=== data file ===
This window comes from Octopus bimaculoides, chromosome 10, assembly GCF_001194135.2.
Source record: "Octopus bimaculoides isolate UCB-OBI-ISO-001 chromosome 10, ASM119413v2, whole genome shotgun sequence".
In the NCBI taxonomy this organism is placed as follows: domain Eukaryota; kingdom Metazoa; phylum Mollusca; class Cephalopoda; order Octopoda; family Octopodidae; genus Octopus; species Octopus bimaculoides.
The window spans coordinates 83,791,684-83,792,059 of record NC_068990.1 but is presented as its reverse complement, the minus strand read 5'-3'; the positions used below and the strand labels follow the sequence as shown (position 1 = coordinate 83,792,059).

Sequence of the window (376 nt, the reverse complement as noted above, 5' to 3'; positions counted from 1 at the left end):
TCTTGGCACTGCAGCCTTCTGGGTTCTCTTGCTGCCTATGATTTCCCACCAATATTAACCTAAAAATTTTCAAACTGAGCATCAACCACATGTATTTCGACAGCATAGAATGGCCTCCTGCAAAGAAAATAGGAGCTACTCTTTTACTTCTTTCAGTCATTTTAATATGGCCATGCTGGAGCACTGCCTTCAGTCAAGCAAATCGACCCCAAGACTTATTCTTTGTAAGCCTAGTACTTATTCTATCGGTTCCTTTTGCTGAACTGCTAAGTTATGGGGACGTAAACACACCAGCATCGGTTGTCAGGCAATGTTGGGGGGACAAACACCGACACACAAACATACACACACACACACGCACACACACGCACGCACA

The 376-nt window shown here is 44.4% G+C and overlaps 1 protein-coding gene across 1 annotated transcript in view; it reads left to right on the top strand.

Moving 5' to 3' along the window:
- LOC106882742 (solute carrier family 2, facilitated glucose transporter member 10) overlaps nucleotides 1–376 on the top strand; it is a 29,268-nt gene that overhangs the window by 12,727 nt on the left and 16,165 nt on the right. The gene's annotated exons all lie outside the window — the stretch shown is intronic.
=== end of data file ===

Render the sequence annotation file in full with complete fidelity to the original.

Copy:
This window comes from Octopus bimaculoides, chromosome 10, assembly GCF_001194135.2.
Source record: "Octopus bimaculoides isolate UCB-OBI-ISO-001 chromosome 10, ASM119413v2, whole genome shotgun sequence".
In the NCBI taxonomy this organism is placed as follows: domain Eukaryota; kingdom Metazoa; phylum Mollusca; class Cephalopoda; order Octopoda; family Octopodidae; genus Octopus; species Octopus bimaculoides.
The window spans coordinates 83,791,684-83,792,059 of record NC_068990.1 but is presented as its reverse complement, the minus strand read 5'-3'; the positions used below and the strand labels follow the sequence as shown (position 1 = coordinate 83,792,059).

Sequence of the window (376 nt, the reverse complement as noted above, 5' to 3'; positions counted from 1 at the left end):
TCTTGGCACTGCAGCCTTCTGGGTTCTCTTGCTGCCTATGATTTCCCACCAATATTAACCTAAAAATTTTCAAACTGAGCATCAACCACATGTATTTCGACAGCATAGAATGGCCTCCTGCAAAGAAAATAGGAGCTACTCTTTTACTTCTTTCAGTCATTTTAATATGGCCATGCTGGAGCACTGCCTTCAGTCAAGCAAATCGACCCCAAGACTTATTCTTTGTAAGCCTAGTACTTATTCTATCGGTTCCTTTTGCTGAACTGCTAAGTTATGGGGACGTAAACACACCAGCATCGGTTGTCAGGCAATGTTGGGGGGACAAACACCGACACACAAACATACACACACACACACGCACACACACGCACGCACA

The 376-nt window shown here is 44.4% G+C and overlaps 1 protein-coding gene across 1 annotated transcript in view; it reads left to right on the top strand.

Moving 5' to 3' along the window:
- LOC106882742 (solute carrier family 2, facilitated glucose transporter member 10) overlaps nucleotides 1–376 on the top strand; it is a 29,268-nt gene that overhangs the window by 12,727 nt on the left and 16,165 nt on the right. The gene's annotated exons all lie outside the window — the stretch shown is intronic.